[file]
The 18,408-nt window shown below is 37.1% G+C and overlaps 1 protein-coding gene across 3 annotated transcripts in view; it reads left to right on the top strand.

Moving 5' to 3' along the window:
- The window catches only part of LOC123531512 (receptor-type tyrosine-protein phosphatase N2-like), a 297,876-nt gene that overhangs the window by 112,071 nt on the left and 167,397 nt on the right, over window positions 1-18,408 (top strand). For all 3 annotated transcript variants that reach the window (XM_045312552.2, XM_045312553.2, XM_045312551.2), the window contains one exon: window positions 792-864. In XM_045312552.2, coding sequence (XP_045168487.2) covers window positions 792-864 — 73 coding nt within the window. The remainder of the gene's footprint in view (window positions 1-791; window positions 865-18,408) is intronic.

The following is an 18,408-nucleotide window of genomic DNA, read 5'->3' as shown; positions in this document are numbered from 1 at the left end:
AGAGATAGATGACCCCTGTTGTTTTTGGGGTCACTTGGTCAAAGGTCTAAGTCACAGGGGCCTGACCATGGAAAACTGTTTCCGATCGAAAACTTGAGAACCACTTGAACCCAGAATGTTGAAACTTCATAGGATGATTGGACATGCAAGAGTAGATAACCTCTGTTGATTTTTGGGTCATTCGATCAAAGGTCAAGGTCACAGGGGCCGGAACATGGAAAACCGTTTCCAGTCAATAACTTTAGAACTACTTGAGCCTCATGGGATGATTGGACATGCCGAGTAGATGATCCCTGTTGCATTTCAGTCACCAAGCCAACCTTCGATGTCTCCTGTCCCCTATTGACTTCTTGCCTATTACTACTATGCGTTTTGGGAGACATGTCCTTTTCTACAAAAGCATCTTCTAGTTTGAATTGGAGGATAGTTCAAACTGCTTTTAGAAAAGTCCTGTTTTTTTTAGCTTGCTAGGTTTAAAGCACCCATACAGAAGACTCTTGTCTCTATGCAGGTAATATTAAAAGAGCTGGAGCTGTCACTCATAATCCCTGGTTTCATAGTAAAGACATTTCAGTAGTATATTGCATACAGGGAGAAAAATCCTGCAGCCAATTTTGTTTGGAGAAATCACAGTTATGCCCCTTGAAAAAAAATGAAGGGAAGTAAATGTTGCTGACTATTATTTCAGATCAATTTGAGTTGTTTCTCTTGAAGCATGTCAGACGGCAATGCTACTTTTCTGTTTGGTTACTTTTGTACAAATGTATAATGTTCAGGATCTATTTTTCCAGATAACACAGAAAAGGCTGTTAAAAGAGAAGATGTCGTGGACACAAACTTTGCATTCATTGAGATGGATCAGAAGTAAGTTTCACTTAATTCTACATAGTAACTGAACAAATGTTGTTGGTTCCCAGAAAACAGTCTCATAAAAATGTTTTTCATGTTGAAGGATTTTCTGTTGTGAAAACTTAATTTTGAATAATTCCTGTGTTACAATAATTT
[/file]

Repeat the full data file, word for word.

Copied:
The 18,408-nt window shown below is 37.1% G+C and overlaps 1 protein-coding gene across 3 annotated transcripts in view; it reads left to right on the top strand.

Moving 5' to 3' along the window:
- The window catches only part of LOC123531512 (receptor-type tyrosine-protein phosphatase N2-like), a 297,876-nt gene that overhangs the window by 112,071 nt on the left and 167,397 nt on the right, over window positions 1-18,408 (top strand). For all 3 annotated transcript variants that reach the window (XM_045312552.2, XM_045312553.2, XM_045312551.2), the window contains one exon: window positions 792-864. In XM_045312552.2, coding sequence (XP_045168487.2) covers window positions 792-864 — 73 coding nt within the window. The remainder of the gene's footprint in view (window positions 1-791; window positions 865-18,408) is intronic.

The following is an 18,408-nucleotide window of genomic DNA, read 5'->3' as shown; positions in this document are numbered from 1 at the left end:
AGAGATAGATGACCCCTGTTGTTTTTGGGGTCACTTGGTCAAAGGTCTAAGTCACAGGGGCCTGACCATGGAAAACTGTTTCCGATCGAAAACTTGAGAACCACTTGAACCCAGAATGTTGAAACTTCATAGGATGATTGGACATGCAAGAGTAGATAACCTCTGTTGATTTTTGGGTCATTCGATCAAAGGTCAAGGTCACAGGGGCCGGAACATGGAAAACCGTTTCCAGTCAATAACTTTAGAACTACTTGAGCCTCATGGGATGATTGGACATGCCGAGTAGATGATCCCTGTTGCATTTCAGTCACCAAGCCAACCTTCGATGTCTCCTGTCCCCTATTGACTTCTTGCCTATTACTACTATGCGTTTTGGGAGACATGTCCTTTTCTACAAAAGCATCTTCTAGTTTGAATTGGAGGATAGTTCAAACTGCTTTTAGAAAAGTCCTGTTTTTTTTAGCTTGCTAGGTTTAAAGCACCCATACAGAAGACTCTTGTCTCTATGCAGGTAATATTAAAAGAGCTGGAGCTGTCACTCATAATCCCTGGTTTCATAGTAAAGACATTTCAGTAGTATATTGCATACAGGGAGAAAAATCCTGCAGCCAATTTTGTTTGGAGAAATCACAGTTATGCCCCTTGAAAAAAAATGAAGGGAAGTAAATGTTGCTGACTATTATTTCAGATCAATTTGAGTTGTTTCTCTTGAAGCATGTCAGACGGCAATGCTACTTTTCTGTTTGGTTACTTTTGTACAAATGTATAATGTTCAGGATCTATTTTTCCAGATAACACAGAAAAGGCTGTTAAAAGAGAAGATGTCGTGGACACAAACTTTGCATTCATTGAGATGGATCAGAAGTAAGTTTCACTTAATTCTACATAGTAACTGAACAAATGTTGTTGGTTCCCAGAAAACAGTCTCATAAAAATGTTTTTCATGTTGAAGGATTTTCTGTTGTGAAAACTTAATTTTGAATAATTCCTGTGTTACAATAATTT